There are a number of options available to the BU community for free or via our subscriptions to databases. Here are some key points to consider when choosing what will work best for you:
You should choose RefWorks if...
- You may need to save hundreds of references
- You want to export many references from scholarly databases
- You would like to insert in-text citations and bibliographies into MS Word or Google Docs
- You prefer a web-based manager (i.e. the data lives on a server)
You should choose Zotero if...
- You want to easily "grab" information from a document, web page, or search results list
- You like a simple citation-editing interface
- You work with the Mozilla Firefox web browser, or you don't mind using a stand-alone app along with Chrome or Safari
- You prefer a plug-in or app-based manager (i.e. the data lives on your hard drive, but you can sync it to a Zotero server)
You should choose Mendeley if...
- You want to organize and upload documents already on your hard drive
- You value an information-sharing experience that connects you to colleagues worldwide
- You want to showcase your publications and scholarly impact
- You prefer a web-based manager (i.e. the data lives on a server, but you can sync it to the Mendeley Desktop app)
You should choose EndNote Basic* if...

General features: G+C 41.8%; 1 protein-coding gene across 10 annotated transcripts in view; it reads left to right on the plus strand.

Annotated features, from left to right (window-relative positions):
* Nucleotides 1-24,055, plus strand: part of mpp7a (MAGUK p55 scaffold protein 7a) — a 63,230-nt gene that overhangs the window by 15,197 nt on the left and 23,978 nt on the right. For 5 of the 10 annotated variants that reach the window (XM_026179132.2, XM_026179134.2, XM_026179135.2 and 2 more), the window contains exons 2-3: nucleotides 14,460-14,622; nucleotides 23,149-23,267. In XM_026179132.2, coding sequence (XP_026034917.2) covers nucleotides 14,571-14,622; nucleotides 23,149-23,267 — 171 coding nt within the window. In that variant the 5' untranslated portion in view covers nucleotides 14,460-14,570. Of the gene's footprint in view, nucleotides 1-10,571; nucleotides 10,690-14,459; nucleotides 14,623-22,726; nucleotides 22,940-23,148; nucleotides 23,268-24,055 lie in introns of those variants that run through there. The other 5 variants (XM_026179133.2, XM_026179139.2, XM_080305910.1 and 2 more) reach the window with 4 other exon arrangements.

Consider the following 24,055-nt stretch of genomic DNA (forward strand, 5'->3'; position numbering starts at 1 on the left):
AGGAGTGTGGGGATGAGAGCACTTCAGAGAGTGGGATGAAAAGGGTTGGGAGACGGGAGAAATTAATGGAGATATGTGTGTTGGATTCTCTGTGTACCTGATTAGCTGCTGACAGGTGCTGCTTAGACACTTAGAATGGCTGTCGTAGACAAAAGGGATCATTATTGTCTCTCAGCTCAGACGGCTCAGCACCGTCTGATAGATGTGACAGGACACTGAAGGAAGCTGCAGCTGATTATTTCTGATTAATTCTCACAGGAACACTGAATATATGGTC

- You are already comfortable working with EndNote's desktop app
- You work mainly with Web of Science or other Thomson Reuters databases
- You want to share references with other EndNote users
- You prefer a web-based manager (i.e. the data lives on a server, but you can sync it to the EndNote library on your hard drive)
If you want more information, the University of Toronto has created an extensive comparison table with even more options.
*The BU Libraries do not provide licenses for the full version of EndNote. If you are interested in purchasing it, please see this page from BU Information Services and Technology.
Bibliography management tools (also known as citation or reference management tools) help you organize your research sources and generate bibliographies in muliple citation formats.
Stanford University Libraries support the following bibliography management tools:
Choosing a citation style
For most papers, you will need to format your bibliography according to the citation style specified by your instructor or publisher. Some of the citation styles used at Stanford include:
- MLA (Modern Language Association)
- APA (American Psychological Association)
- Chicago (The Chicago Manual of Style)
For more information about citation styles see: Working with Citations, Purdue Online Writing Lab and the Plagiarism section of the Stanford University Honor Code.
Choosing a citation management tool
All of the tools will help you organize your research references and all include a plug-in for word processing programs to format citations and create bibliographies. But some of the tools offer other features, such as support for collaboration, a web-based interface, and mobile applications.
The Stanford University Libraries provide campus-wide subscriptions to RefWorks and Mendeley. EndNote Web is part of the Stanford University Libraries' subscription to Web of Knowledge. Zotero is an open source tool with basic features at no charge.
The following comparison charts may help you choose a tool that is best for you:
Bibliography management workshops
Several libraries on campus provide workshops and drop-in help sessions on citation management tools.
Stanford Libraries workshops
Lane Medical Library workshops
Need more help?
For more help on citation management tools, email the Reference Manager Users list.